A study published this week in the journal Carcinogenesis shows that in both cell lines and mouse models, grape seed extract (GSE) kills head and neck squamous cell carcinoma cells, while leaving healthy cells unharmed.
"It's a rather dramatic effect," says Rajesh Agarwal, PhD, investigator at the University of Colorado Cancer Center and professor at the Skaggs School of Pharmaceutical Sciences.
It depends in large part, says Agarwal, on a healthy cell's ability to wait out damage.
"Cancer cells are fast-growing cells," Agarwal says. "Not only that, but they are necessarily fast growing. When conditions exist in which they can't grow, they die."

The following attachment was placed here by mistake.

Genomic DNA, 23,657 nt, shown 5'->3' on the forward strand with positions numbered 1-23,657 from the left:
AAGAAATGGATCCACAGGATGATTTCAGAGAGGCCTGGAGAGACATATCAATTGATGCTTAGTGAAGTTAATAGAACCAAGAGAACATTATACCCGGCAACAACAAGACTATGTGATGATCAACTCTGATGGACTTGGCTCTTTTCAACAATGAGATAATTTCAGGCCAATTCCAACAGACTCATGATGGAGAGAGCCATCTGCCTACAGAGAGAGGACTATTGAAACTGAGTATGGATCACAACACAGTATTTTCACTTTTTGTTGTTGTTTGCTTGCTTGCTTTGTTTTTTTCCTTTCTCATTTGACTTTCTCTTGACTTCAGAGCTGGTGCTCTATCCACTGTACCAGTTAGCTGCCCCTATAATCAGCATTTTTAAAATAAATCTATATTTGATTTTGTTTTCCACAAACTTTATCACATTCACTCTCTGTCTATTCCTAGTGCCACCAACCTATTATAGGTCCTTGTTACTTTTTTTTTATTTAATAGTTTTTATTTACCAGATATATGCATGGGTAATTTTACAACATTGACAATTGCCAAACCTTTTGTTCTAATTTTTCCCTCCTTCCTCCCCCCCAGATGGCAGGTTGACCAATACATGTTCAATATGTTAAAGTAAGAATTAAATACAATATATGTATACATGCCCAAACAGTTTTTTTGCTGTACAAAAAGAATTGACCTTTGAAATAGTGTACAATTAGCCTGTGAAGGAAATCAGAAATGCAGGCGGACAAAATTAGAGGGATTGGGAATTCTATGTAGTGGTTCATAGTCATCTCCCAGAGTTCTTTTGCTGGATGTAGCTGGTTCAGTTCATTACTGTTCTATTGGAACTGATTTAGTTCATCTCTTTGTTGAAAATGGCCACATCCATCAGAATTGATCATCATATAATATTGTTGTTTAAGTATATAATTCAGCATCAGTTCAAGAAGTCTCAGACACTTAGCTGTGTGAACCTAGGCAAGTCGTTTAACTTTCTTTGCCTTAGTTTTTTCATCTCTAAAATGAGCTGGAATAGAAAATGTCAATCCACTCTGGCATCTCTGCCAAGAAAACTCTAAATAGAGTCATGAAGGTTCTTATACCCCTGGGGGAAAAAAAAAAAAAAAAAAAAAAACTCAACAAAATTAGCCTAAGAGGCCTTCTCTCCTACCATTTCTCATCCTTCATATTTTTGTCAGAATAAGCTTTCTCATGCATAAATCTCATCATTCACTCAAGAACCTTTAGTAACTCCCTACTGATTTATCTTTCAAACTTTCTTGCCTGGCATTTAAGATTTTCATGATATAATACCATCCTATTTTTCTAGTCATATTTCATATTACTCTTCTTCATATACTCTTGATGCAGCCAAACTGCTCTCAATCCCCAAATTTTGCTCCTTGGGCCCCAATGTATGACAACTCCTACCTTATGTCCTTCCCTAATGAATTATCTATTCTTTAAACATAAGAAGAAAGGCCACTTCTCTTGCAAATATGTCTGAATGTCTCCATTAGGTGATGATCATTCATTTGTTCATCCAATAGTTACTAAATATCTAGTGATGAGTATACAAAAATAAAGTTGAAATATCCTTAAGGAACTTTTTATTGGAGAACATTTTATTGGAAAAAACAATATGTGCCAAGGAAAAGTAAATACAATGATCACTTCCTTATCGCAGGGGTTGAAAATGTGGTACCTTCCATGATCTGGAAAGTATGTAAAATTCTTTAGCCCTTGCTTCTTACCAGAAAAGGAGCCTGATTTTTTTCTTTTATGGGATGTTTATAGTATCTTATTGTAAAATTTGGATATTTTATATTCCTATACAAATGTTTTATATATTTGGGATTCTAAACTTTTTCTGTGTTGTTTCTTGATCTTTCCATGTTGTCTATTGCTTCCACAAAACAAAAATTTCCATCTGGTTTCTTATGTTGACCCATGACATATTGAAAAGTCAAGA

Grape seed extract creates these conditions that are unfavorable to growth. Specifically, the paper shows that grape seed extract both damages cancer cells' DNA (via increased reactive oxygen species) and stops the pathways that allow repair (as seen by decreased levels of the DNA repair molecules Brca1 and Rad51 and DNA repair foci).
"Yet we saw absolutely no toxicity to the mice, themselves," Agarwal says.
Again, the grape seed extract killed the cancer cells but not the healthy cells.